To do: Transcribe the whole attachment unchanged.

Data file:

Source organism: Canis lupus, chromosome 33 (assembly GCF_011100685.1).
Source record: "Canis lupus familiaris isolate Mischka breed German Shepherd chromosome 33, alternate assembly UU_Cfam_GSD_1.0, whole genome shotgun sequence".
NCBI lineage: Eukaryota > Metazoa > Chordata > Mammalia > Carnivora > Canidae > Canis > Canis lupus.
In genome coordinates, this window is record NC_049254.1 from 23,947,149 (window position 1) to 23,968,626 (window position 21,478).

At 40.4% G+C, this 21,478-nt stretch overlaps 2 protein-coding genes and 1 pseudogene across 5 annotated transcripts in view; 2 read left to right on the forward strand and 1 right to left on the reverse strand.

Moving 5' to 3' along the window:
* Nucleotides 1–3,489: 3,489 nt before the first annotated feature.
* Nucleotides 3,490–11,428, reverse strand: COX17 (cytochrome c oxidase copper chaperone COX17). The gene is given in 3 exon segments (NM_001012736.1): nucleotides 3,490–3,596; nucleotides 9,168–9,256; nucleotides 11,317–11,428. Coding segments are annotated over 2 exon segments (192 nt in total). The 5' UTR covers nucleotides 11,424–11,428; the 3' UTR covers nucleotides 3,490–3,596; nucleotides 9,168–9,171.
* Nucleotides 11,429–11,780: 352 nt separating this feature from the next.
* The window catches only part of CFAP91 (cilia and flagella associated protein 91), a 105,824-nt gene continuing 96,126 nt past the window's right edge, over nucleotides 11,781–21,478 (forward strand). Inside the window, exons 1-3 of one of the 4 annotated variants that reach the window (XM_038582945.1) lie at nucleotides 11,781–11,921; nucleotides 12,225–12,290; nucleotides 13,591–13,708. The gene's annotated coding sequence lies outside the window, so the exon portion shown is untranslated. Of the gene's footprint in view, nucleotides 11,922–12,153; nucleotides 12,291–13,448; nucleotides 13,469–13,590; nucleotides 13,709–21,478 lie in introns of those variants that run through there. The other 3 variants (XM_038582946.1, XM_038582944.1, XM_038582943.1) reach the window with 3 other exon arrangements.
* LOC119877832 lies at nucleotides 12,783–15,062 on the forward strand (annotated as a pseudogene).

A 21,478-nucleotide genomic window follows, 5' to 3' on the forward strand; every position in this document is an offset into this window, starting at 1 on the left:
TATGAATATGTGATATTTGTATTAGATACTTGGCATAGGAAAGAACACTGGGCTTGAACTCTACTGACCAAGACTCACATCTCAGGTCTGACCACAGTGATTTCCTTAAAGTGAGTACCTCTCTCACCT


Source organism: Canis lupus, chromosome 33 (assembly GCF_011100685.1).
Source record: "Canis lupus familiaris isolate Mischka breed German Shepherd chromosome 33, alternate assembly UU_Cfam_GSD_1.0, whole genome shotgun sequence".
NCBI lineage: Eukaryota > Metazoa > Chordata > Mammalia > Carnivora > Canidae > Canis > Canis lupus.
In genome coordinates, this window is record NC_049254.1 from 23,947,149 (window position 1) to 23,968,626 (window position 21,478).

At 40.4% G+C, this 21,478-nt stretch overlaps 2 protein-coding genes and 1 pseudogene across 5 annotated transcripts in view; 2 read left to right on the forward strand and 1 right to left on the reverse strand.

Moving 5' to 3' along the window:
* Nucleotides 1–3,489: 3,489 nt before the first annotated feature.
* Nucleotides 3,490–11,428, reverse strand: COX17 (cytochrome c oxidase copper chaperone COX17). The gene is given in 3 exon segments (NM_001012736.1): nucleotides 3,490–3,596; nucleotides 9,168–9,256; nucleotides 11,317–11,428. Coding segments are annotated over 2 exon segments (192 nt in total). The 5' UTR covers nucleotides 11,424–11,428; the 3' UTR covers nucleotides 3,490–3,596; nucleotides 9,168–9,171.
* Nucleotides 11,429–11,780: 352 nt separating this feature from the next.
* The window catches only part of CFAP91 (cilia and flagella associated protein 91), a 105,824-nt gene continuing 96,126 nt past the window's right edge, over nucleotides 11,781–21,478 (forward strand). Inside the window, exons 1-3 of one of the 4 annotated variants that reach the window (XM_038582945.1) lie at nucleotides 11,781–11,921; nucleotides 12,225–12,290; nucleotides 13,591–13,708. The gene's annotated coding sequence lies outside the window, so the exon portion shown is untranslated. Of the gene's footprint in view, nucleotides 11,922–12,153; nucleotides 12,291–13,448; nucleotides 13,469–13,590; nucleotides 13,709–21,478 lie in introns of those variants that run through there. The other 3 variants (XM_038582946.1, XM_038582944.1, XM_038582943.1) reach the window with 3 other exon arrangements.
* LOC119877832 lies at nucleotides 12,783–15,062 on the forward strand (annotated as a pseudogene).

A 21,478-nucleotide genomic window follows, 5' to 3' on the forward strand; every position in this document is an offset into this window, starting at 1 on the left:
TATGAATATGTGATATTTGTATTAGATACTTGGCATAGGAAAGAACACTGGGCTTGAACTCTACTGACCAAGACTCACATCTCAGGTCTGACCACAGTGATTTCCTTAAAGTGAGTACCTCTCTCACCT